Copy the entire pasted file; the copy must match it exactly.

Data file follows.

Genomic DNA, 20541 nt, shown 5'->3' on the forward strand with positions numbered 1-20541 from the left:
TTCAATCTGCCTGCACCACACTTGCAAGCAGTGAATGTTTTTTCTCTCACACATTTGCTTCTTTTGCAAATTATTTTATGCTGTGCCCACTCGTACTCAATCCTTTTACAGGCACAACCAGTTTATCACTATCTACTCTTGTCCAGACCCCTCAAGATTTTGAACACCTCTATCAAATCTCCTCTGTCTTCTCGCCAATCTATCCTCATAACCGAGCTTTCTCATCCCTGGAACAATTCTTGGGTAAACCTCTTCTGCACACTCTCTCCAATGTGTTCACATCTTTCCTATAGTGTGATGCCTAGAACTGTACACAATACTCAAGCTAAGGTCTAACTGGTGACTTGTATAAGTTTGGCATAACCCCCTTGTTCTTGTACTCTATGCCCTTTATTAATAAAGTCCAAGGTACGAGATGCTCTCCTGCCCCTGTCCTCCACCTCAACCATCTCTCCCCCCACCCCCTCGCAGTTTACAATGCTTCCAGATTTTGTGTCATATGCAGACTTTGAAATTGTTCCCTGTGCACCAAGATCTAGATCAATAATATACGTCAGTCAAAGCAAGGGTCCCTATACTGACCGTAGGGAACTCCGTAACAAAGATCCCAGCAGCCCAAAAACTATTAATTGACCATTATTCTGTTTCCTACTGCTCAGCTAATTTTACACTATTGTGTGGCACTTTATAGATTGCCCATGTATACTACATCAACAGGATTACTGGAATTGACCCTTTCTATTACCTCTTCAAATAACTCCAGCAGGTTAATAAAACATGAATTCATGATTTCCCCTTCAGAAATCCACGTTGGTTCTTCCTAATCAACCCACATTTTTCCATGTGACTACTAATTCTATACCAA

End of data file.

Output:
Genomic DNA, 20541 nt, shown 5'->3' on the forward strand with positions numbered 1-20541 from the left:
TTCAATCTGCCTGCACCACACTTGCAAGCAGTGAATGTTTTTTCTCTCACACATTTGCTTCTTTTGCAAATTATTTTATGCTGTGCCCACTCGTACTCAATCCTTTTACAGGCACAACCAGTTTATCACTATCTACTCTTGTCCAGACCCCTCAAGATTTTGAACACCTCTATCAAATCTCCTCTGTCTTCTCGCCAATCTATCCTCATAACCGAGCTTTCTCATCCCTGGAACAATTCTTGGGTAAACCTCTTCTGCACACTCTCTCCAATGTGTTCACATCTTTCCTATAGTGTGATGCCTAGAACTGTACACAATACTCAAGCTAAGGTCTAACTGGTGACTTGTATAAGTTTGGCATAACCCCCTTGTTCTTGTACTCTATGCCCTTTATTAATAAAGTCCAAGGTACGAGATGCTCTCCTGCCCCTGTCCTCCACCTCAACCATCTCTCCCCCCACCCCCTCGCAGTTTACAATGCTTCCAGATTTTGTGTCATATGCAGACTTTGAAATTGTTCCCTGTGCACCAAGATCTAGATCAATAATATACGTCAGTCAAAGCAAGGGTCCCTATACTGACCGTAGGGAACTCCGTAACAAAGATCCCAGCAGCCCAAAAACTATTAATTGACCATTATTCTGTTTCCTACTGCTCAGCTAATTTTACACTATTGTGTGGCACTTTATAGATTGCCCATGTATACTACATCAACAGGATTACTGGAATTGACCCTTTCTATTACCTCTTCAAATAACTCCAGCAGGTTAATAAAACATGAATTCATGATTTCCCCTTCAGAAATCCACGTTGGTTCTTCCTAATCAACCCACATTTTTCCATGTGACTACTAATTCTATACCAA